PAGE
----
These rates are self-reported, so it’s important to take them with a grain of salt: Students may just be saying they’re socializing less, when in reality they’re avoiding the library like prison. But it can cut the other way too; maybe students are indeed partying less often and are afraid to admit that they’re spending more time hitting the stacks. Tracking such norms, the Cooperative Institutional Research Program at UCLA has conducted the survey annually since 1966.
"When we look at the data, it seems that the reasons students are attending college have changed," said Kevin Eagan, lead author of the study. "Years ago, it may have been wanting to become a cultured person and having a fulfilling social life that motivated students. Now we’re seeing more concerns from them about finance while enrolled in college and getting a high-paying job after graduating." (Eagan said "socializing" referred to in-person interactions between individuals.)
Although the study did not address the precise causes of these trends—are students partying less because they’re more stressed?—it confirmed that social-media use among incoming freshmen has risen steadily over the past several years. In 2014, 27.2 percent of students entering college said they spent six hours or more per week on online social networks, up 8.3 percent from 2007 (one year after Twitter was founded). To put that in perspective, research compiled by the Pew Research Center last year showed that 89 percent of Americans between the ages of 18 and 29 used social-networking sites; this was an 80 percent jump from 2005, and 10 percentage points above the average rate for all American Internet users in 2014.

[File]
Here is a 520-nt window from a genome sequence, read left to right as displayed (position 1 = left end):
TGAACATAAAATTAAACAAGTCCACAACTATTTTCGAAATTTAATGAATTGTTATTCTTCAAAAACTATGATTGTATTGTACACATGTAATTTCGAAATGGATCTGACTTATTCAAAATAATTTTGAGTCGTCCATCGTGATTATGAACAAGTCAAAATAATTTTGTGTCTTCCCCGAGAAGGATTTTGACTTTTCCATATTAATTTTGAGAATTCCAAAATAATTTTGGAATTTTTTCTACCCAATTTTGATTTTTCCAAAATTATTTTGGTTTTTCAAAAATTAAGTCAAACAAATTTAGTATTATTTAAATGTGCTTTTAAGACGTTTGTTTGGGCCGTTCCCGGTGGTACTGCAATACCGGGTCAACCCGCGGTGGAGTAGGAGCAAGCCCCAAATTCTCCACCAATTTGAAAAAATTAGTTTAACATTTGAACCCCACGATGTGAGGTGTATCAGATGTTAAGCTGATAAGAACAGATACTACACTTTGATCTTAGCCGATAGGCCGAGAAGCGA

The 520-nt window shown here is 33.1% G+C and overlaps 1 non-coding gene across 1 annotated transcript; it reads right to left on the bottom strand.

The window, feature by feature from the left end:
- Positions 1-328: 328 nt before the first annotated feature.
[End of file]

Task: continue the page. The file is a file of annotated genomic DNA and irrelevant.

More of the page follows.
But just because more students are on Facebook doesn’t mean they’re staying in more, right? That’s very well possible, especially considering that a growing number of people access social-networking sites from their mobile phones while on the go. Still, social-media use has been correlated with feelings of loneliness and depression, so more people could be using it as a substitute for in-person interactions. Four years ago, a study involving more than 1,000 Australian Internet users found that "neurotic and lonely individuals [tend to] spend a greater amount of time on Facebook per day than non-lonely individuals." Furthermore, while Facebook may not be creating loneliness (‘correlation does not imply causation,’ the saying goes), it could be linked to marginal increases in sadness. In 2010, Moira Burke—then a graduate student studying human-computer interaction at Pittsburg's Carnegie Mellon University—reported that Facebook users who consumed more content on the site experienced elevated loneliness and felt they had less social capital. Last year, however, she published a paper called "Growing Closer on Facebook," which argued that social ties strengthened "with both one-on-one communication, such as posts, comments, and messages, and through reading friends’ broadcasted content, such as status updates and photos." Facebook also had a greater effect on non-family relationships that didn’t involve other forms of communication, like texting.